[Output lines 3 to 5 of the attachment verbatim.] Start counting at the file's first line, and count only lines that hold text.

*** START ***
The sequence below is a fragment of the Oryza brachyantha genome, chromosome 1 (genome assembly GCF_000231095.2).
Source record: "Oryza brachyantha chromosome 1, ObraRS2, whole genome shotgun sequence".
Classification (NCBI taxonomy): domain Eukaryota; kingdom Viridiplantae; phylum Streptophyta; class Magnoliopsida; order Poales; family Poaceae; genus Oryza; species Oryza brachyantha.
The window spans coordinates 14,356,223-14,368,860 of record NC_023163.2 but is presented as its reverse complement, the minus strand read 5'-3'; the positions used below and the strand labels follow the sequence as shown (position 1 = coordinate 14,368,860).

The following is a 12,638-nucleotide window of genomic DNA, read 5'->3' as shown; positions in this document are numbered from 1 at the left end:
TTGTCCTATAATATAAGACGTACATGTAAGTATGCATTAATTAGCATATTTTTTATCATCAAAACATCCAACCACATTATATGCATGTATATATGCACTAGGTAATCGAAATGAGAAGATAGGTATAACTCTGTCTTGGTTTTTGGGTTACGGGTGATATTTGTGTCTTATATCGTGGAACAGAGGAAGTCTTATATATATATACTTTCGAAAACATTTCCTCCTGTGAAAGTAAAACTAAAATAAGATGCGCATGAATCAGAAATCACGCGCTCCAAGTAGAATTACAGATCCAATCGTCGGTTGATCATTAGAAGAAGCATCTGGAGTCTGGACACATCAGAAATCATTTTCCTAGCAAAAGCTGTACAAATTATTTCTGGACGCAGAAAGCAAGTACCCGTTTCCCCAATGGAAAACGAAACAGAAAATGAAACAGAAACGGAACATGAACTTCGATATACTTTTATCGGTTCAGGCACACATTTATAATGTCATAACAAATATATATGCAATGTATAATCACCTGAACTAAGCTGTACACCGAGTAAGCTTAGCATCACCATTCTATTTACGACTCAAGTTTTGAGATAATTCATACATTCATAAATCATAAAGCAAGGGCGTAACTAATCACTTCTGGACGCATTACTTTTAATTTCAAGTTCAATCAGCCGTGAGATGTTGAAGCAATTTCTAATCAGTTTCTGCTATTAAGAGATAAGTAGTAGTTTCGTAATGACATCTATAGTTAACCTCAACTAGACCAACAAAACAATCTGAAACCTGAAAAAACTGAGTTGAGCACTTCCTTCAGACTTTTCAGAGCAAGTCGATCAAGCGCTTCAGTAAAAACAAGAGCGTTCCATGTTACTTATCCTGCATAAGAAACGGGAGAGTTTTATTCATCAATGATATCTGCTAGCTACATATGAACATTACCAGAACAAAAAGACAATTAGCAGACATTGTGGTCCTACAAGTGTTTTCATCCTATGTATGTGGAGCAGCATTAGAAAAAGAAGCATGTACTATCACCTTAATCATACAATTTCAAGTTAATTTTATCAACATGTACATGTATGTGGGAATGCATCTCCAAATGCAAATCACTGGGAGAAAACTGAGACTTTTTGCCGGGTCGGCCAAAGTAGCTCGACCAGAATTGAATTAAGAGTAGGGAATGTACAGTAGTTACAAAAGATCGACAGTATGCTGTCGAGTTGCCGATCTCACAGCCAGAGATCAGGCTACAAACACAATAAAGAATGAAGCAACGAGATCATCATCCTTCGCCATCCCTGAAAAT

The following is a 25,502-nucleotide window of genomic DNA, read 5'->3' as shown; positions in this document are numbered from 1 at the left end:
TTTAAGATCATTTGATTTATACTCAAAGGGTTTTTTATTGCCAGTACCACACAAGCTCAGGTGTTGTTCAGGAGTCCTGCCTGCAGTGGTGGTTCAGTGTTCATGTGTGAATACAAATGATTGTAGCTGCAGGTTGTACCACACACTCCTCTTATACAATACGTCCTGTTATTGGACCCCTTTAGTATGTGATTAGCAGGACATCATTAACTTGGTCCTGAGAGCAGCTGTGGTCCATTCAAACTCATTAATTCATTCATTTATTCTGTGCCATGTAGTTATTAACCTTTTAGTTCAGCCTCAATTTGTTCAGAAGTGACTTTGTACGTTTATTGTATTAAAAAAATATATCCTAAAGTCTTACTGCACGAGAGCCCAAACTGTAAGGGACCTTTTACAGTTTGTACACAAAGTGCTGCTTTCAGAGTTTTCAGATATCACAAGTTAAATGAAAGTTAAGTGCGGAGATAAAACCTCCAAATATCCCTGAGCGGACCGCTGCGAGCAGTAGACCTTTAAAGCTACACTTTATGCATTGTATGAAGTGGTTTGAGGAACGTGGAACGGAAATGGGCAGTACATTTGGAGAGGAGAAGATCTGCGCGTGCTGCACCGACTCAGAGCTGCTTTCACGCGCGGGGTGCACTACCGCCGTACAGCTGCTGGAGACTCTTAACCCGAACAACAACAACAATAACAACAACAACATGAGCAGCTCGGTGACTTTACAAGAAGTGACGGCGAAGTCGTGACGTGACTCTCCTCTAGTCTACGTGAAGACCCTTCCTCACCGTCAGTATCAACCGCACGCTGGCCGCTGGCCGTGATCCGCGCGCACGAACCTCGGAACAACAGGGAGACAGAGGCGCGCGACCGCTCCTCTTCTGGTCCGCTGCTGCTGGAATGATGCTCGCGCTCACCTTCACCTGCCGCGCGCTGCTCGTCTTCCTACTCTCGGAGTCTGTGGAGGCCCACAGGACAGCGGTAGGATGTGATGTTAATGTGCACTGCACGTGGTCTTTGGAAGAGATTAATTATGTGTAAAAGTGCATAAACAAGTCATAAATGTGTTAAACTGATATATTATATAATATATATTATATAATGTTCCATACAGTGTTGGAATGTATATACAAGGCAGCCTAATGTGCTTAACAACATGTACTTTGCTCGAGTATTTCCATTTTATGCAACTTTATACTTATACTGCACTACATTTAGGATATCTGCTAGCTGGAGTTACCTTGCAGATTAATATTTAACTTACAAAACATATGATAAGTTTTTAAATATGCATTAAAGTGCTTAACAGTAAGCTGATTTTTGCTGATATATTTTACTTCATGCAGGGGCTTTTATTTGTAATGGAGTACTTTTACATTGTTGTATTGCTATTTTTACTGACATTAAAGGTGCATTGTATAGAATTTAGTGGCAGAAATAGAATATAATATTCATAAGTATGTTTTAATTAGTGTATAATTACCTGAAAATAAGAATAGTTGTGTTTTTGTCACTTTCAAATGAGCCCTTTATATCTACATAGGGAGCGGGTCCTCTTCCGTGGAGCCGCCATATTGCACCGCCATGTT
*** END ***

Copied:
Classification (NCBI taxonomy): domain Eukaryota; kingdom Viridiplantae; phylum Streptophyta; class Magnoliopsida; order Poales; family Poaceae; genus Oryza; species Oryza brachyantha.
The window spans coordinates 14,356,223-14,368,860 of record NC_023163.2 but is presented as its reverse complement, the minus strand read 5'-3'; the positions used below and the strand labels follow the sequence as shown (position 1 = coordinate 14,368,860).

The following is a 12,638-nucleotide window of genomic DNA, read 5'->3' as shown; positions in this document are numbered from 1 at the left end: